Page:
Oakland University has made some questionable changes on campus recently, but none have been more head scratching then the recent change announced for P1.
Starting next week, construction will begin on turning the two southernmost rows of P1 into a twenty-foot-deep pit. After construction is complete, the pit will be semi-filled with water, and will become the home to no more than five alligators come next spring.
This decision has left many students not only confused, but also angry. OUPD Officer Jonathan Smith was able to shed some light on the reasoning behind the recent announcement, which will hopefully placate some of the befuddled masses.
“We have a system here where once every couple of weeks, an officer puts on a blindfold and throws a dart at a map of campus,” Officer John Dough said. “Wherever that lands, we have to change something in the area. We honestly only do it when things get slow around here.”
After someone throws a dart on the map, that officer then gets to pull a piece of paper out of a hat that lists what change needs to happen out of the area.
“It’s been crazy for the last two throws, because the dart landed in pretty much the exact same area,” Dough said. “But the changes ended up being somewhat similar. The first throw we had to get rid of stop signs at a curve on Pioneer Drive, and then the second throw we had to add speed bumps in basically the same area.”
However, the alligators are a different story.
“Honestly, I added alligators dang near seven years ago as an April Fools gag,” Officer Jane Razzle said. “I never thought that it would actually get pulled, it’s hilarious.”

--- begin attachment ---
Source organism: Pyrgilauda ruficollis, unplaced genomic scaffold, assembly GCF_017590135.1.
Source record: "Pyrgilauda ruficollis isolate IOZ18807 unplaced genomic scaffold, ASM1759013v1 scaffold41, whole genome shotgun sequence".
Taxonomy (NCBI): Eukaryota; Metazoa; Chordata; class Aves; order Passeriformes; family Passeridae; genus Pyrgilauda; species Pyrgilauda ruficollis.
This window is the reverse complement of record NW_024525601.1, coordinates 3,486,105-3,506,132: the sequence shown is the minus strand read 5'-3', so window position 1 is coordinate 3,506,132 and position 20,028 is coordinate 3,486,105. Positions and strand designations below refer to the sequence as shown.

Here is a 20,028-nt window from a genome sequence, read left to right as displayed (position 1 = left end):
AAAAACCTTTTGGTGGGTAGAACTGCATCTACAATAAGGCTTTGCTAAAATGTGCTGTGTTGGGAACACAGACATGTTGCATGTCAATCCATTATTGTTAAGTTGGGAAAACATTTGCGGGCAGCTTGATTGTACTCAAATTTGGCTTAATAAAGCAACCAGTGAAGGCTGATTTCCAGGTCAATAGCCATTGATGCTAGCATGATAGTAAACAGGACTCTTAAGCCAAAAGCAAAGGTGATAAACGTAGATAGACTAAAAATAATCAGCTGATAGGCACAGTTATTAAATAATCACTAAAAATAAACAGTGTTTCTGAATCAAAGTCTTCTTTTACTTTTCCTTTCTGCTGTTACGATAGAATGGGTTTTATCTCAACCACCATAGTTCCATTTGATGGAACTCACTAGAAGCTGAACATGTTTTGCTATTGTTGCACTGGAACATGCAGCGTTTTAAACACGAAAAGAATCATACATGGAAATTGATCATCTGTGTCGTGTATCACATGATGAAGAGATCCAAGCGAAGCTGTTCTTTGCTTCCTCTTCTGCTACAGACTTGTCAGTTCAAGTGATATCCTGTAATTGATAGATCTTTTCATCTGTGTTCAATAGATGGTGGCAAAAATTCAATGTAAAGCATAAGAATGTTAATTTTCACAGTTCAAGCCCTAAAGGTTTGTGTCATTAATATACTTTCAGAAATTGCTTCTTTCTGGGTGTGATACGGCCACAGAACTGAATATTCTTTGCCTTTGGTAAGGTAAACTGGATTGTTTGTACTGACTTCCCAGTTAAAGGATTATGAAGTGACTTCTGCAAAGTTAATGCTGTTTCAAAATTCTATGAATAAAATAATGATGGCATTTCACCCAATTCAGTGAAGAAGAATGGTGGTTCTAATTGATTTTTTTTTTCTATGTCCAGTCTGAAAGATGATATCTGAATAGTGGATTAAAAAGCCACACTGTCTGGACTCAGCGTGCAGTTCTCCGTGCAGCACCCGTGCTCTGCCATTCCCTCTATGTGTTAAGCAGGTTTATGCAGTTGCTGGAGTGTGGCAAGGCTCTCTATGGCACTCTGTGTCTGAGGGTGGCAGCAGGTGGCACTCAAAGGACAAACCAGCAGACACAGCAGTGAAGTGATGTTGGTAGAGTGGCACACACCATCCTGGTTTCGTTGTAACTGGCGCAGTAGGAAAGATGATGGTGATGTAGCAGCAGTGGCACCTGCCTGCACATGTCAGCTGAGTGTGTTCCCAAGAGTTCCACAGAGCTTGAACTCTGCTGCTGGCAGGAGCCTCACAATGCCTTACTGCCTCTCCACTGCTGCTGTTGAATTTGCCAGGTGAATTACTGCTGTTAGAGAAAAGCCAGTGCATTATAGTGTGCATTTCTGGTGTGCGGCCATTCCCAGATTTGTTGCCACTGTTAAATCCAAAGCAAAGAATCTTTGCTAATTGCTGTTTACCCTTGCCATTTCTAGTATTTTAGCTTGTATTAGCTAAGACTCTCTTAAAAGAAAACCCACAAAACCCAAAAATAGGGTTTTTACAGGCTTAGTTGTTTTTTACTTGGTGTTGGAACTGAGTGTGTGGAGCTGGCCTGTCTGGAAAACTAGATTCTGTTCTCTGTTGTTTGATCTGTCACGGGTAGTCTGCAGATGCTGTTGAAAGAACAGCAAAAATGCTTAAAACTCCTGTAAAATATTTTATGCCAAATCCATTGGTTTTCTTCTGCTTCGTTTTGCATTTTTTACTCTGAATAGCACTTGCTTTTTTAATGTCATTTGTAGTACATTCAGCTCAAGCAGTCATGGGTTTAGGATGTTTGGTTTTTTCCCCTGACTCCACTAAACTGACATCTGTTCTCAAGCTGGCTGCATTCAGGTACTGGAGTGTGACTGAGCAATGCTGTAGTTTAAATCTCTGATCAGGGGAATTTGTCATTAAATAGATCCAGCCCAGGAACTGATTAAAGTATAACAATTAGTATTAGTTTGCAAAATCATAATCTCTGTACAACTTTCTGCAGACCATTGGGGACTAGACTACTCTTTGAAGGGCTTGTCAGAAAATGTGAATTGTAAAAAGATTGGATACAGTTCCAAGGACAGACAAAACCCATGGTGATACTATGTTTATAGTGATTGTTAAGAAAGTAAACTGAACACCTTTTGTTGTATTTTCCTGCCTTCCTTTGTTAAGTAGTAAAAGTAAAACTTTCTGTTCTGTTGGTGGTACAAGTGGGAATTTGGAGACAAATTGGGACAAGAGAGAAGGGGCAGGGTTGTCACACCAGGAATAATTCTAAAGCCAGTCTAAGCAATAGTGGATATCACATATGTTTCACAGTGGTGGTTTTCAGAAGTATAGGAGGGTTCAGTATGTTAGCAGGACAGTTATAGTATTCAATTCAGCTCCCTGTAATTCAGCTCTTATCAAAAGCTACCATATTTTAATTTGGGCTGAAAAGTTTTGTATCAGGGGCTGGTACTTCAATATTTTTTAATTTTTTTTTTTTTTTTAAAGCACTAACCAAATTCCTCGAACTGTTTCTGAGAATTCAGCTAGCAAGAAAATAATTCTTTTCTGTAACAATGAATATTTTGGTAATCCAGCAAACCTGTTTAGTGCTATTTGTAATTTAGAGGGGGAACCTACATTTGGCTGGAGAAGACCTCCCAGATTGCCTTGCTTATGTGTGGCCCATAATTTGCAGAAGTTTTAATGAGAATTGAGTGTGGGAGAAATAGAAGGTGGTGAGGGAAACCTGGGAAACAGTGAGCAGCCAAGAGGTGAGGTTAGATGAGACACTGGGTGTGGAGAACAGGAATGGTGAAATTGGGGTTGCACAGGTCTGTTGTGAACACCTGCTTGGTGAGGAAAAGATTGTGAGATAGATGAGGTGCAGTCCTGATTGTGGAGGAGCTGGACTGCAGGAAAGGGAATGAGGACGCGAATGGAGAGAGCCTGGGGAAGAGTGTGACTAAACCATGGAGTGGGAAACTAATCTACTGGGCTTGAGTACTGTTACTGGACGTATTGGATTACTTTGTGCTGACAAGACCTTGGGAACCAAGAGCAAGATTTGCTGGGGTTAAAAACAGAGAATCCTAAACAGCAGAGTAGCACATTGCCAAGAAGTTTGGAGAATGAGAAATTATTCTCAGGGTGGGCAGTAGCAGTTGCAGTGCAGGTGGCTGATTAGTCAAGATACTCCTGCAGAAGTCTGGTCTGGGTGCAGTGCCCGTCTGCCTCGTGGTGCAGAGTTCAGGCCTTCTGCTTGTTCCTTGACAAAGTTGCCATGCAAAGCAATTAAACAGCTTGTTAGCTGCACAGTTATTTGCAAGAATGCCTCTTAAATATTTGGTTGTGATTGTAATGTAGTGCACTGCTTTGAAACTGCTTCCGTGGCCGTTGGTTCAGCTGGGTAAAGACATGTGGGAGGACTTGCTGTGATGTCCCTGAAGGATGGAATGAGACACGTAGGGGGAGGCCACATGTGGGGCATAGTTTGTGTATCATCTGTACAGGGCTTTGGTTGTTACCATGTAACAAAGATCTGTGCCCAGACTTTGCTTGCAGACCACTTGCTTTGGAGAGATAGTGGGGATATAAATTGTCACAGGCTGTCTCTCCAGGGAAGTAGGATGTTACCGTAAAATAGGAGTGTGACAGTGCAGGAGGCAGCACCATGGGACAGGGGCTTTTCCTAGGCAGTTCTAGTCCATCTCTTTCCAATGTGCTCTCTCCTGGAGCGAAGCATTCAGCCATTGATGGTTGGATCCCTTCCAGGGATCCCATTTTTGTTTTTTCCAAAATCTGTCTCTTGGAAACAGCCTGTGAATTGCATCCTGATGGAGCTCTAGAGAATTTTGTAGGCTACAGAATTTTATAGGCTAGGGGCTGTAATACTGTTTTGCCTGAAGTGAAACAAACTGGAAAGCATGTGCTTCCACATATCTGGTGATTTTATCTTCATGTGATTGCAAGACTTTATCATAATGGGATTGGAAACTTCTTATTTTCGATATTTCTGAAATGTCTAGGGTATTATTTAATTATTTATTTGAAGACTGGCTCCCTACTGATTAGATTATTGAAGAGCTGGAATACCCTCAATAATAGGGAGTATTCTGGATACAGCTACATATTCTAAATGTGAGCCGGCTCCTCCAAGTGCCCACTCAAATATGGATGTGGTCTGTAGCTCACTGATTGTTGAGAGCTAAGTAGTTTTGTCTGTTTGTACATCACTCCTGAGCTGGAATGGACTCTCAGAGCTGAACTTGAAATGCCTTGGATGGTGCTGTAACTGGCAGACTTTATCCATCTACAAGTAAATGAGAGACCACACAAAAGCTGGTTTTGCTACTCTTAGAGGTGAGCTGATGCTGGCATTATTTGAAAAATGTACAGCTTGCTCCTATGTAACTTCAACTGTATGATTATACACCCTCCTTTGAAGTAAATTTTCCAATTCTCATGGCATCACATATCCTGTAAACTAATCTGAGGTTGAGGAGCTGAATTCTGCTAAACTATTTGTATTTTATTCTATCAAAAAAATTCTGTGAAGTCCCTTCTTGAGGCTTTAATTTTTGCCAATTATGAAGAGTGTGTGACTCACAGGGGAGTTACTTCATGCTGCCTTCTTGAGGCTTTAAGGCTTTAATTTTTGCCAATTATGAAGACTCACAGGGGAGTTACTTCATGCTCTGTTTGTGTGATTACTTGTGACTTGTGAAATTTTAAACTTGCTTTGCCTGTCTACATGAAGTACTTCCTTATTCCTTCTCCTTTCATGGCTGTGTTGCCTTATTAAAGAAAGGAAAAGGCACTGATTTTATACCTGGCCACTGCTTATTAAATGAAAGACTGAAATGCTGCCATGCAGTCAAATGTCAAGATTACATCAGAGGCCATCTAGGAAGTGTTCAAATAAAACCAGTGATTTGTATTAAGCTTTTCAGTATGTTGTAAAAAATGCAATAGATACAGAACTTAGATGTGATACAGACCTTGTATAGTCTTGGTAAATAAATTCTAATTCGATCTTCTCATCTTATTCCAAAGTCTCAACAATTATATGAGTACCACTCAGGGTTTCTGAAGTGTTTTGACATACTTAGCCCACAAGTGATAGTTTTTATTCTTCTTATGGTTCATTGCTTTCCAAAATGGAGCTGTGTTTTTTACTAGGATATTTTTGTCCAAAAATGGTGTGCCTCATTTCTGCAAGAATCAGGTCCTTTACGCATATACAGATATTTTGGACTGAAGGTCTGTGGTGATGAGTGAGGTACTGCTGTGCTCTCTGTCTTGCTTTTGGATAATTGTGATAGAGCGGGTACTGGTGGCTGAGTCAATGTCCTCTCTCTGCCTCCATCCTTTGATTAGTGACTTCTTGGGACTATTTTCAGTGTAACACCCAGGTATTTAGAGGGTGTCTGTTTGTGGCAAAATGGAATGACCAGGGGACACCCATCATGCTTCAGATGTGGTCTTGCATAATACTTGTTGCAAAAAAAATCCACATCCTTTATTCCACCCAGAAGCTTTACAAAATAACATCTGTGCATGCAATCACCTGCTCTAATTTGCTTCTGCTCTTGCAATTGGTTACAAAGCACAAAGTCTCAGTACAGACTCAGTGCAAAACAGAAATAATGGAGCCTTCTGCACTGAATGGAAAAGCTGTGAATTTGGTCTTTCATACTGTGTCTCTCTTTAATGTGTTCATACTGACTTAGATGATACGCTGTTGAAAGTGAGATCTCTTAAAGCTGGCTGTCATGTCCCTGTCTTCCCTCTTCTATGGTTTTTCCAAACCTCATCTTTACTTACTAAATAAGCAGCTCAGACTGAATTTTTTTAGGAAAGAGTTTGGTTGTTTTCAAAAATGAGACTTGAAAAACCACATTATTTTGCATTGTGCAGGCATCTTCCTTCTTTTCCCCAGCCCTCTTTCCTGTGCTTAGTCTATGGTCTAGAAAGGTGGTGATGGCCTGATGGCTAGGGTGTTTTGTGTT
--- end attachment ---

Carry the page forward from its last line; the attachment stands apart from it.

Other past changes that these darts have decided include adding gates to P2, adding meters to parking spots in P5 and the recent remodeling of the Oakland Center.
“One time earlier this year, we had an end of semester get together where things may have got a little bit crazy,” Razzle said. “That’s how the new Honors College community got added to campus, we kinda missed the map with the dart a little bit.”
Smith also revealed that every major change to the university for the last 20 years has been decided through the dart throwing system.
“Now that I think about it, it makes sense,” said Martha Slay, an employee at the Student Financial Services office on campus. “I used to think that these changes were to keep students safe, but we do something similar at Financial Services when we decide which students we want to mess with for the week.”
Upon further investigation, The Oakland Post has managed to unearth a few of the papers that officers would pull to make changes around campus. The new additions included where a new speed bump would be placed, where a new abstract statue would wind up and the construction of a new building on campus. The latter had so many holes, it was difficult to read.